Participants agreed that farmers and communities need compelling evidence that greywater is safe - and maybe even government endorsement of greywater use - to be swayed. Some government ministries are afraid of potential disease outbreaks related to incorrect use of greywater treatment technology, which could jeopardize the growing international market for Jordanian agricultural produce. There is currently no legislation in Jordan regulating the use of greywater, only recommendations, which does not help build confidence.

Not only is there limited government support, there are also cultural and religious taboos that make uptake difficult.

In Matrouh, ICARDA and the Desert Research Center (DRC) struggled to find households willing to try out the technology to irrigate crops. “There were two issues at stake,”recounted Arabi Mansour from DRC. “The first was psychological, since most people found the idea of using treated household wastewater disturbing; the second was religious, since the practice was perceived as haram [forbidden by Islamic law].” Presenting some fatwas (rulings on Islamic law) on the use of greywater in the region from the late 80s has helped a bit in the adoption of the technology, both in Jordan and Egypt.

Finally, the cost of the technology is prohibitively expensive. At 800-1,500JOD (about 1.100-2,100USD) depending on the system, the treatment systems are unaffordable for those identified as the primary beneficiaries, i.e. smallholder farmers and the rural households. Mercy Corps has only managed uptake of the technology in Jordan because it worked to establish of a system of revolving loans with local CBOs.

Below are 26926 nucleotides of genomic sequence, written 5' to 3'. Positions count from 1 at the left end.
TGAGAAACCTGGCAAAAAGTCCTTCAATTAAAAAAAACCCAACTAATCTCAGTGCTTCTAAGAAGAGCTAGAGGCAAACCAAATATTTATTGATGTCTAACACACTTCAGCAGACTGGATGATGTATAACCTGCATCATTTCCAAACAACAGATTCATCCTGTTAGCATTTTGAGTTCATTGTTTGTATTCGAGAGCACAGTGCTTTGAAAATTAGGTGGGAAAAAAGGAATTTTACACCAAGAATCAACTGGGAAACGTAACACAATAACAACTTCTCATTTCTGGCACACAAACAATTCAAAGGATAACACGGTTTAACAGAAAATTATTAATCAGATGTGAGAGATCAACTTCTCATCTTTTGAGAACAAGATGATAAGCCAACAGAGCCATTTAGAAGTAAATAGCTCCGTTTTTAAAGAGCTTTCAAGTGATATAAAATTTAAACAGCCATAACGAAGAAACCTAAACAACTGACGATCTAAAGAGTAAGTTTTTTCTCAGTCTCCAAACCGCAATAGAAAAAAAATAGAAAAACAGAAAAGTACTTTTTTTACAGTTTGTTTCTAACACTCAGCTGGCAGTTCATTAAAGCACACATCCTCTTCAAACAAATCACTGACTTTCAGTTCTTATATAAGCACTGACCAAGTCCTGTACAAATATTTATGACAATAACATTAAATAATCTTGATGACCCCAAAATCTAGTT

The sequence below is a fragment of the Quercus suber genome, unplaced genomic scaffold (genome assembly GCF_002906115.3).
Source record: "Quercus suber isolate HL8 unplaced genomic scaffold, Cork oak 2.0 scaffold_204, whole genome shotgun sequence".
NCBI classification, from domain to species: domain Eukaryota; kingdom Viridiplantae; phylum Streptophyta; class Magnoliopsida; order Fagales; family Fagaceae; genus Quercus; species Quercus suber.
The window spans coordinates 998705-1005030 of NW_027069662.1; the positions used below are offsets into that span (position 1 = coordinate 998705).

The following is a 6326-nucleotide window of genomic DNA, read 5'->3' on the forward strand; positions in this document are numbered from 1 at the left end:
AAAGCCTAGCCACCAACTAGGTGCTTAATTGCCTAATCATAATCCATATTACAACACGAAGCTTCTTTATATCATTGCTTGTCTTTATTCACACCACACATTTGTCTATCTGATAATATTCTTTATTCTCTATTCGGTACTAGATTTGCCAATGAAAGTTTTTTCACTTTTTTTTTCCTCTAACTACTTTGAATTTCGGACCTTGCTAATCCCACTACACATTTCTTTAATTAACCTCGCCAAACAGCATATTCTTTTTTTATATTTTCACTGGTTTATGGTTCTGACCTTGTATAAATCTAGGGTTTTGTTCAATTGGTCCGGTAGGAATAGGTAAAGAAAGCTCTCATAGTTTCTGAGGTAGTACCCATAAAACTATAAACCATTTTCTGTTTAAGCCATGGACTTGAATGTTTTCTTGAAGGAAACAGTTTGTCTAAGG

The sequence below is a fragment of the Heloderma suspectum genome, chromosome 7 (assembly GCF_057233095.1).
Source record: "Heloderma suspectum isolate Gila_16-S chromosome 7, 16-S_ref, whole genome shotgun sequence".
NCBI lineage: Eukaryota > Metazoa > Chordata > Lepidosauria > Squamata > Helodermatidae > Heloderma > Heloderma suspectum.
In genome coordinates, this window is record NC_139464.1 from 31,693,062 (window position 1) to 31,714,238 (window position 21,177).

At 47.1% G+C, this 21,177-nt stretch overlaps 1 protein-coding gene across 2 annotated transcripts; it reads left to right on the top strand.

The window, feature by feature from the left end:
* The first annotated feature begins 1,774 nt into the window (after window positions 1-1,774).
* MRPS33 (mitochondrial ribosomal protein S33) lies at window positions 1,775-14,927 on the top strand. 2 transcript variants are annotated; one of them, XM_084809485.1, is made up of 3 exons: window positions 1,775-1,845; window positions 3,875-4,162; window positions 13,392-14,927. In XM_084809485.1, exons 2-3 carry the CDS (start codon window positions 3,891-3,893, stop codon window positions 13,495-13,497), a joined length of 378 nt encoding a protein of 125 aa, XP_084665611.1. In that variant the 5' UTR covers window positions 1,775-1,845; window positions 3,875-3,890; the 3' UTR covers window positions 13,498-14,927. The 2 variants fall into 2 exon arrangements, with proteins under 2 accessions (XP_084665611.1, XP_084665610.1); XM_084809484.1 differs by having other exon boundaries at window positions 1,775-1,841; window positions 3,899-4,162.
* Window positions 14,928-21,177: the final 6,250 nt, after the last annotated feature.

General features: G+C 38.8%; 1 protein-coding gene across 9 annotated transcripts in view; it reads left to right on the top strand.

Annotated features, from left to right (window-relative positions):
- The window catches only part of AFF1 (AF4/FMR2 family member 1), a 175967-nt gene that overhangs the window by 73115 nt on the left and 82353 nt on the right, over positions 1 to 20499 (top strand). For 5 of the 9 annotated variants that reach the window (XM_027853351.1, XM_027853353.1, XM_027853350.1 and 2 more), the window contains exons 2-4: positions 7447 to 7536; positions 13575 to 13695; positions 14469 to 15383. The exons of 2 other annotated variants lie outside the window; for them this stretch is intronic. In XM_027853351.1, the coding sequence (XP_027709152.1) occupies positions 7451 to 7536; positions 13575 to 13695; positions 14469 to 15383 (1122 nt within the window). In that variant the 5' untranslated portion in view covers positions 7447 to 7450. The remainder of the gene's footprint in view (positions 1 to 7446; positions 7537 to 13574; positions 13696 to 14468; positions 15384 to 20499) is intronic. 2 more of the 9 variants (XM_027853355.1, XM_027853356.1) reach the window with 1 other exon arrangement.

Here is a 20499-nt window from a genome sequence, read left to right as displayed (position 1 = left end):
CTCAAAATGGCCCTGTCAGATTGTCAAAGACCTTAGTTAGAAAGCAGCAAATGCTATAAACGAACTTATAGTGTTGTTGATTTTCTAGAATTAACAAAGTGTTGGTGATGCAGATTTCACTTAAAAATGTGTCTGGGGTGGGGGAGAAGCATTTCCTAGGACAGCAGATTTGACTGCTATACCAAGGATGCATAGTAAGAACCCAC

“What we see in Jordan is that the adoption of greywater treatment systems has only been done through foreign funding,” said Dr. Sireen Naoum from NCARE. “Until the Ministry of Water and Irrigation communicates clear instructions regulating the use of greywater and works alongside the international organizations, there cannot be a scale-up.”

Channels for further uptake

Participants agreed that, to enable broader uptake, governments within the region need to include greywater within their national water strategies and clearly distinguish it from blackwater (sewage). Regulatory frameworks and government approval of the technology would also help.

Other ideas included getting organic certification standards in place for commodities produced with greywater, especially in Matrouh, where organic figs are produced for export.

There was also a suggestion that research be done on using greywater to enhance green spaces, schools or mosques. If governments were able to invest in the technology for use in these more public spaces, they could help instill a sense of confidence in the treatment systems and demonstrate how greywater could be useful in beautifying these arid regions.

Greywater treatment technology still needs to be improved in order to minimize maintenance and ensure standard water quality, while social systems need to be further researched to better understand barriers to uptake. “You can't force the farmer to use grey-water against his will,” said Arabi Mansour. “But if you manage to persuade one influential member of the community of the benefits of greywater, then you'll see a broad adoption of the technology.”